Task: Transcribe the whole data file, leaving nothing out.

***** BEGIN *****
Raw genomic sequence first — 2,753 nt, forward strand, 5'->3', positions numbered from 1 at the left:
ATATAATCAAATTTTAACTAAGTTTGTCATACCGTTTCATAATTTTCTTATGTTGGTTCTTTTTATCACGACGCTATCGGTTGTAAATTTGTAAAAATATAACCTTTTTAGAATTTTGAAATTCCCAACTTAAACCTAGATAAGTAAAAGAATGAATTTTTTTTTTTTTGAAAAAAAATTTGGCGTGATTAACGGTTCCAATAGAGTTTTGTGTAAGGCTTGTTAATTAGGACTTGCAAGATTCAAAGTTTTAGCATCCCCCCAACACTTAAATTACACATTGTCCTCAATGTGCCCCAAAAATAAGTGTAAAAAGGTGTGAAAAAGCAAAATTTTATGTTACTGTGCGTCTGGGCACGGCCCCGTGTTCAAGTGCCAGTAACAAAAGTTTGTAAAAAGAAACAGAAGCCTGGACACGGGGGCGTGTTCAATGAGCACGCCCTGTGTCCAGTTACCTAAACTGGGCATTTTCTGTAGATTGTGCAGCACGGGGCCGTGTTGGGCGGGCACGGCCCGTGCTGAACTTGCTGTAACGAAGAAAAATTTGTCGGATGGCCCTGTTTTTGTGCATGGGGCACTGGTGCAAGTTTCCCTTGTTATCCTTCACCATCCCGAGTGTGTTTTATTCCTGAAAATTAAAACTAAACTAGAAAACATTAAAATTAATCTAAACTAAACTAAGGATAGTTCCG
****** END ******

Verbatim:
Raw genomic sequence first — 2,753 nt, forward strand, 5'->3', positions numbered from 1 at the left:
ATATAATCAAATTTTAACTAAGTTTGTCATACCGTTTCATAATTTTCTTATGTTGGTTCTTTTTATCACGACGCTATCGGTTGTAAATTTGTAAAAATATAACCTTTTTAGAATTTTGAAATTCCCAACTTAAACCTAGATAAGTAAAAGAATGAATTTTTTTTTTTTTGAAAAAAAATTTGGCGTGATTAACGGTTCCAATAGAGTTTTGTGTAAGGCTTGTTAATTAGGACTTGCAAGATTCAAAGTTTTAGCATCCCCCCAACACTTAAATTACACATTGTCCTCAATGTGCCCCAAAAATAAGTGTAAAAAGGTGTGAAAAAGCAAAATTTTATGTTACTGTGCGTCTGGGCACGGCCCCGTGTTCAAGTGCCAGTAACAAAAGTTTGTAAAAAGAAACAGAAGCCTGGACACGGGGGCGTGTTCAATGAGCACGCCCTGTGTCCAGTTACCTAAACTGGGCATTTTCTGTAGATTGTGCAGCACGGGGCCGTGTTGGGCGGGCACGGCCCGTGCTGAACTTGCTGTAACGAAGAAAAATTTGTCGGATGGCCCTGTTTTTGTGCATGGGGCACTGGTGCAAGTTTCCCTTGTTATCCTTCACCATCCCGAGTGTGTTTTATTCCTGAAAATTAAAACTAAACTAGAAAACATTAAAATTAATCTAAACTAAACTAAGGATAGTTCCG